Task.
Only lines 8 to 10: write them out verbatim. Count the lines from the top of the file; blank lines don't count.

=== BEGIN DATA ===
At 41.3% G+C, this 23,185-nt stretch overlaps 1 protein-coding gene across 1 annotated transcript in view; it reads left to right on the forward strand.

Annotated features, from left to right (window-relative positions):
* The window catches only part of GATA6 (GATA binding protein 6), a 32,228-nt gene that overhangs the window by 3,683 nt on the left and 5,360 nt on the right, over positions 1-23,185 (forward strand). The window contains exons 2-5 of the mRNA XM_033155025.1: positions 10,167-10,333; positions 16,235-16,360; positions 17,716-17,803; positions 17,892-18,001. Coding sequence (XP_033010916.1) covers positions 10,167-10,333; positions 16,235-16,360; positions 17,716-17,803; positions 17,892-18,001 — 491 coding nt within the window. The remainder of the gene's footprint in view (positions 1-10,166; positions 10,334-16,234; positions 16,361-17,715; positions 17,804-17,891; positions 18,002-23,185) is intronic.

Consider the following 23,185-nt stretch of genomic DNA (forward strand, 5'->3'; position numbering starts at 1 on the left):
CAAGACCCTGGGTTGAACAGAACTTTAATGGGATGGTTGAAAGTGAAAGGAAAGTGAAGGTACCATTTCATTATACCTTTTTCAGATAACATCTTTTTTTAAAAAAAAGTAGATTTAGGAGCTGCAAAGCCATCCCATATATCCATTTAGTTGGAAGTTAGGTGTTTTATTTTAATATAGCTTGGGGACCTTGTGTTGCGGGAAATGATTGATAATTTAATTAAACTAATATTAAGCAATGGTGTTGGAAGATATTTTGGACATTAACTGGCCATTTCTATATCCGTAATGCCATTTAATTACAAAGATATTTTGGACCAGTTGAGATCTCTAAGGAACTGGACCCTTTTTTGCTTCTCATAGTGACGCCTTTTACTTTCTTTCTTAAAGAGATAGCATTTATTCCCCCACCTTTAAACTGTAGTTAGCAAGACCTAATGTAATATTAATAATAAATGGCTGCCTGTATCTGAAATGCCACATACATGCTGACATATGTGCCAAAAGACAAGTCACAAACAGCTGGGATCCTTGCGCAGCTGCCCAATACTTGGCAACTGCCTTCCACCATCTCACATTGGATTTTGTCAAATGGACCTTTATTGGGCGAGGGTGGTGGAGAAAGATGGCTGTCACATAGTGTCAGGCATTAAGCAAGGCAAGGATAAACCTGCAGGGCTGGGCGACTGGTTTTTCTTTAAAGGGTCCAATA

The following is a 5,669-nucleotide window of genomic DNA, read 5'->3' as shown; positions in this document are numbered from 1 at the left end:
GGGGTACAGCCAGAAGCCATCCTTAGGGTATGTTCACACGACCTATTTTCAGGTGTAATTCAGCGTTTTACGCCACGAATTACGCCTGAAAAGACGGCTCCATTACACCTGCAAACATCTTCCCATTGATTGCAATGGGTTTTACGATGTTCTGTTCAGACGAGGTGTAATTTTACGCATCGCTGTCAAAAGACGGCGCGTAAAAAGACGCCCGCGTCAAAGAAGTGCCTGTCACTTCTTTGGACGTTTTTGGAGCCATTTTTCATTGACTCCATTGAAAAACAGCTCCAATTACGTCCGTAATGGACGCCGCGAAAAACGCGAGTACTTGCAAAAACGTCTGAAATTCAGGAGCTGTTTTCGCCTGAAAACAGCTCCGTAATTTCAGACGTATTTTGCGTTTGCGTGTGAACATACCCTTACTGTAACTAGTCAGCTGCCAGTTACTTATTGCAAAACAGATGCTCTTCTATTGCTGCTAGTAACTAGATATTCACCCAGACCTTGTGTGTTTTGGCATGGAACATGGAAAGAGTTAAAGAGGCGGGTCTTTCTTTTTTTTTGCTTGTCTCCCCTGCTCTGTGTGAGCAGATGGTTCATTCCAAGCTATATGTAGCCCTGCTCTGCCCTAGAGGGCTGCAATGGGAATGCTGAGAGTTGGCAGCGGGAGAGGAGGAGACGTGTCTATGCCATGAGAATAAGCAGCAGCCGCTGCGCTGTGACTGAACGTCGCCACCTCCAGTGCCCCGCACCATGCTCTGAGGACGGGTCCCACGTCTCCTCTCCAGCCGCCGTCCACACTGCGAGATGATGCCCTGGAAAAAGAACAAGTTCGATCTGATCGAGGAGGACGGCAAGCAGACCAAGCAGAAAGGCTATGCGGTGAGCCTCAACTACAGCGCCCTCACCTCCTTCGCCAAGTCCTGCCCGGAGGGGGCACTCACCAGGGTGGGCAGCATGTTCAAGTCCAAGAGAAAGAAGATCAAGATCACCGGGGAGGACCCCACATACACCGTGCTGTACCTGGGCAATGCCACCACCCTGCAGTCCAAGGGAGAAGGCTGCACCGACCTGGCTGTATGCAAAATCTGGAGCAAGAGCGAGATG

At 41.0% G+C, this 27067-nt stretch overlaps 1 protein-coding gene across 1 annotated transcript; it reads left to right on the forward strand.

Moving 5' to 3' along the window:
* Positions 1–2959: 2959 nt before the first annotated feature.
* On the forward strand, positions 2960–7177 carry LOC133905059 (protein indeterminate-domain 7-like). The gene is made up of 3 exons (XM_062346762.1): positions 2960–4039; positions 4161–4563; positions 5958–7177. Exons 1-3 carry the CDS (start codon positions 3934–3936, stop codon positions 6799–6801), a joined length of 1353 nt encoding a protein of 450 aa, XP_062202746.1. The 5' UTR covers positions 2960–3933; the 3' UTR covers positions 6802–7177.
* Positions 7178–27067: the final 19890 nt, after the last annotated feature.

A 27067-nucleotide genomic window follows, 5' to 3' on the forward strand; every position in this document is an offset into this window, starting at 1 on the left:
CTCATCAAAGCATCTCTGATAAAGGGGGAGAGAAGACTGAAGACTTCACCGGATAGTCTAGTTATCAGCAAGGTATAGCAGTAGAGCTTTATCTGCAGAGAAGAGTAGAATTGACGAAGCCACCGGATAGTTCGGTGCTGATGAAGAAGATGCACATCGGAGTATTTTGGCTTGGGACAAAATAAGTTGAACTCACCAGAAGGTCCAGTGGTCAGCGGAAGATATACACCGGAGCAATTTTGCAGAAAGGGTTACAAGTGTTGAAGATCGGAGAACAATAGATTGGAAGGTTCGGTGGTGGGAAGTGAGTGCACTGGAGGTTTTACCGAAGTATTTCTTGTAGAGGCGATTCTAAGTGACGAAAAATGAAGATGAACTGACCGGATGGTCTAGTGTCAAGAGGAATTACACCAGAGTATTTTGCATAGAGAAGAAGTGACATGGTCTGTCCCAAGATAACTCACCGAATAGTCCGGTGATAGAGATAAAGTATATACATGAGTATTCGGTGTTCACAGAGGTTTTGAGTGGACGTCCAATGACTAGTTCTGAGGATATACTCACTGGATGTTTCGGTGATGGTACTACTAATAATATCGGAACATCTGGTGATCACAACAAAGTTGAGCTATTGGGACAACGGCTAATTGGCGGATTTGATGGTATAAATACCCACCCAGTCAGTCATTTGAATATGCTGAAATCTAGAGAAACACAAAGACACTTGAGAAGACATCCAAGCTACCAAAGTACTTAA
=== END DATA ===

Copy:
At 41.0% G+C, this 27067-nt stretch overlaps 1 protein-coding gene across 1 annotated transcript; it reads left to right on the forward strand.

Moving 5' to 3' along the window:
* Positions 1–2959: 2959 nt before the first annotated feature.